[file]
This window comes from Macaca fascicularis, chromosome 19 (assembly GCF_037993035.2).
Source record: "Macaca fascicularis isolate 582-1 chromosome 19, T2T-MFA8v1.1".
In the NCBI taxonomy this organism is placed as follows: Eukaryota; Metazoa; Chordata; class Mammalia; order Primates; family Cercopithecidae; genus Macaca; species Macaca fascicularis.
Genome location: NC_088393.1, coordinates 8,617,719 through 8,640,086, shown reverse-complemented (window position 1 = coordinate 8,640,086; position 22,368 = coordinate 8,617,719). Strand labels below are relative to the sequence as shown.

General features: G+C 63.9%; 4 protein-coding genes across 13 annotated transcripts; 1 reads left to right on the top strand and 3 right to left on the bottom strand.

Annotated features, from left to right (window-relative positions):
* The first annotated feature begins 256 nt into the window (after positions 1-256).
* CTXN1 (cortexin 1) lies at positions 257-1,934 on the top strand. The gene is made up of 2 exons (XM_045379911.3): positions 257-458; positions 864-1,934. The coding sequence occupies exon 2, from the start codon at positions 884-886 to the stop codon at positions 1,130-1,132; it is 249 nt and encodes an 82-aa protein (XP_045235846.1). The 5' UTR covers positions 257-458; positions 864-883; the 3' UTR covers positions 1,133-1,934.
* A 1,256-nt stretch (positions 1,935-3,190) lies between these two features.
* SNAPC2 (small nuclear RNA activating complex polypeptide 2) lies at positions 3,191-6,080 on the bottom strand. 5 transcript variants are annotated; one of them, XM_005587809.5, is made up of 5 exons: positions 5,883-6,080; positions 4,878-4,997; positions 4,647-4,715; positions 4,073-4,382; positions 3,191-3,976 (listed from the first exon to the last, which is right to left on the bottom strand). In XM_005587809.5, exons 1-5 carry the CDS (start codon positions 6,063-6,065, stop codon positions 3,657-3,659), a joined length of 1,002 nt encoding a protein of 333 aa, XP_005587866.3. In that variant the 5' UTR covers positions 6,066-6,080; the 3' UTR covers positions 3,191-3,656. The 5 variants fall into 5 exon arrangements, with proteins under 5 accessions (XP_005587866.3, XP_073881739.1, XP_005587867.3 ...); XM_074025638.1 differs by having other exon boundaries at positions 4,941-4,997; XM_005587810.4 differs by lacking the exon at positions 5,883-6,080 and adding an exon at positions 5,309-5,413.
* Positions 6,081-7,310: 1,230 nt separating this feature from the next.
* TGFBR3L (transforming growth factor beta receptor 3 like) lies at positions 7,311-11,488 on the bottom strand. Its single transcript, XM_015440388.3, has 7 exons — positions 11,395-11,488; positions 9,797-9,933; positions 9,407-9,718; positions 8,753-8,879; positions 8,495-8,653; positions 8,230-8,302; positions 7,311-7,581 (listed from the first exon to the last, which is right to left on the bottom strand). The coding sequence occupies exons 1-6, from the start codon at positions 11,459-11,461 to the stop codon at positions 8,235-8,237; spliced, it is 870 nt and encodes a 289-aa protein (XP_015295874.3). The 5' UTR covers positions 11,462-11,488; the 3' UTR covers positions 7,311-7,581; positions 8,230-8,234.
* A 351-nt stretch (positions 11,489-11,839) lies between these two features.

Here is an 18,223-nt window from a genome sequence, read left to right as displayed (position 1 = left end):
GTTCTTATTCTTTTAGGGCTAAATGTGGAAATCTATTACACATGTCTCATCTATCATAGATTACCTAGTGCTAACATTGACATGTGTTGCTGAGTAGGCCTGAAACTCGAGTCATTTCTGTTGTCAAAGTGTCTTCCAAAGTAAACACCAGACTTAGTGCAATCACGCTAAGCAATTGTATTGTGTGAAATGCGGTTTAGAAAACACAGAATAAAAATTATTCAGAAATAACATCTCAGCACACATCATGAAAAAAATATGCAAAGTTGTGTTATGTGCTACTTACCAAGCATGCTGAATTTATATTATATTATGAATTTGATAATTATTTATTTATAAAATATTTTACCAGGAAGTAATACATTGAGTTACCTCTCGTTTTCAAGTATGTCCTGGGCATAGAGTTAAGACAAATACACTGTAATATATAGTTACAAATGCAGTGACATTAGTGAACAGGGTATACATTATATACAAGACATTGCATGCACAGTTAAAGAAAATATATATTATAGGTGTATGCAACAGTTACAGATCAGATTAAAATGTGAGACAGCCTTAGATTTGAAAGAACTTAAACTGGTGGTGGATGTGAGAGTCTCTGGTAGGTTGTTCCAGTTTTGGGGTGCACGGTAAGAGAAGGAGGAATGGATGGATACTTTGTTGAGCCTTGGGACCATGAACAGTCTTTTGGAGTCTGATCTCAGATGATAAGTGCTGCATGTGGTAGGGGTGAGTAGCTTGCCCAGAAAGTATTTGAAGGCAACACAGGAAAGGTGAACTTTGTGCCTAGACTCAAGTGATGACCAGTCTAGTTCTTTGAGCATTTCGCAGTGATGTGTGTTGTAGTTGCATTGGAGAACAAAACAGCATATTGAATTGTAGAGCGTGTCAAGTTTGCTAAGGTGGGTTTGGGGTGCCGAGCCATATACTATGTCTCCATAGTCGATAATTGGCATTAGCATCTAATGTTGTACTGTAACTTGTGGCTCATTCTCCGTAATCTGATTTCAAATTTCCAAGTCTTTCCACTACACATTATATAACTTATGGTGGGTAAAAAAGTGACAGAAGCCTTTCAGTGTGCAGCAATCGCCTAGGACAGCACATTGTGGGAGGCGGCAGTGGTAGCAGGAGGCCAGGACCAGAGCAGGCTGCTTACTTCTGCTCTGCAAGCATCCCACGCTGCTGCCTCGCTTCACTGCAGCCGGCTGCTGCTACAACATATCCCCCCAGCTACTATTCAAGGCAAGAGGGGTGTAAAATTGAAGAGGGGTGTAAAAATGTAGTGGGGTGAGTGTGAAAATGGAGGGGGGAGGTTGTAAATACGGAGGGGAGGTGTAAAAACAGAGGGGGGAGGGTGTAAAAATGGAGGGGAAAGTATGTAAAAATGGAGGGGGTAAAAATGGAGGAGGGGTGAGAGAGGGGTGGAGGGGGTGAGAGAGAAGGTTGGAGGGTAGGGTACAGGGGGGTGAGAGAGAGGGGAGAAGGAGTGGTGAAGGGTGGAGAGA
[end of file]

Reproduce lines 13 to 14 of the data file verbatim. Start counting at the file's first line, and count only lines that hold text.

* A 351-nt stretch (positions 11,489-11,839) lies between these two features.

Here is an 18,223-nt window from a genome sequence, read left to right as displayed (position 1 = left end):